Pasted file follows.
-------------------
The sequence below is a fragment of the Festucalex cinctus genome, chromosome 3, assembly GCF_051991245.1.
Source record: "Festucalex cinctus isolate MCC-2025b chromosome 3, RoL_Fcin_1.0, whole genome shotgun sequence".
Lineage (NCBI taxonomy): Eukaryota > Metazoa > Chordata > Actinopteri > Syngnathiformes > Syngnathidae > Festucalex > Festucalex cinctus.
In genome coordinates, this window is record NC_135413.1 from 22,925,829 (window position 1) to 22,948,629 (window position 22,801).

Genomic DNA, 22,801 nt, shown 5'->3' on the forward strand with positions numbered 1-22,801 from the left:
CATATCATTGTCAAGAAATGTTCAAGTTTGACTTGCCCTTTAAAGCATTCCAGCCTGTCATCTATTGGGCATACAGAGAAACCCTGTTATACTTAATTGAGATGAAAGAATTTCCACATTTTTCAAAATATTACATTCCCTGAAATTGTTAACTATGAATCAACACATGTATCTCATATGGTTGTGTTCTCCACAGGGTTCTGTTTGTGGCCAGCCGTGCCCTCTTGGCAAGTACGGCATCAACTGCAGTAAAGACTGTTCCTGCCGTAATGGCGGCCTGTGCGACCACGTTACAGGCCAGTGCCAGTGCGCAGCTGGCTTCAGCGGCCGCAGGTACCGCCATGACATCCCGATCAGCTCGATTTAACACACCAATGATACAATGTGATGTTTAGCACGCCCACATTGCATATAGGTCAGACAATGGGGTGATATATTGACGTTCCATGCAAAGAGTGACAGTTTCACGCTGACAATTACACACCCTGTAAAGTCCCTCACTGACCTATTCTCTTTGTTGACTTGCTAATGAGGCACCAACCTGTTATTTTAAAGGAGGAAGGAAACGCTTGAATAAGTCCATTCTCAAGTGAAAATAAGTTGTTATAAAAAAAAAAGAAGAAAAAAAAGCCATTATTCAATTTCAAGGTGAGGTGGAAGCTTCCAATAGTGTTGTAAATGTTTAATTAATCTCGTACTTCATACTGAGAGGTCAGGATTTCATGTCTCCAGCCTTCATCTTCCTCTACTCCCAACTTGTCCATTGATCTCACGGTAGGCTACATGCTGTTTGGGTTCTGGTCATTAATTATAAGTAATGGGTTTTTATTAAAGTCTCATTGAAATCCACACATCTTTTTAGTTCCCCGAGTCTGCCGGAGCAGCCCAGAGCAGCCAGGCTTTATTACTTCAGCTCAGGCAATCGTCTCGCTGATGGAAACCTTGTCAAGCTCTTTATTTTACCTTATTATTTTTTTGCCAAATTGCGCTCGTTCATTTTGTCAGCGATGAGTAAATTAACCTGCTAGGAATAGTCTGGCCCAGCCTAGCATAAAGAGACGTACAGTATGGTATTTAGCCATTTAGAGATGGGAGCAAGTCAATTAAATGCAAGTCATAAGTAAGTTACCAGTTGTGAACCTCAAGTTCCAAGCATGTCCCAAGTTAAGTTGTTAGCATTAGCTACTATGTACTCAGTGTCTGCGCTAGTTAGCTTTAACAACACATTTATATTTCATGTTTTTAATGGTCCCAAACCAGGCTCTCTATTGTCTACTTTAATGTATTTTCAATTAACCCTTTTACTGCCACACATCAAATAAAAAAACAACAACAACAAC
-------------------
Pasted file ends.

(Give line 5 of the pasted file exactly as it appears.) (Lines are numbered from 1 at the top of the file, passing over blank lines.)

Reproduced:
Genomic DNA, 22,801 nt, shown 5'->3' on the forward strand with positions numbered 1-22,801 from the left: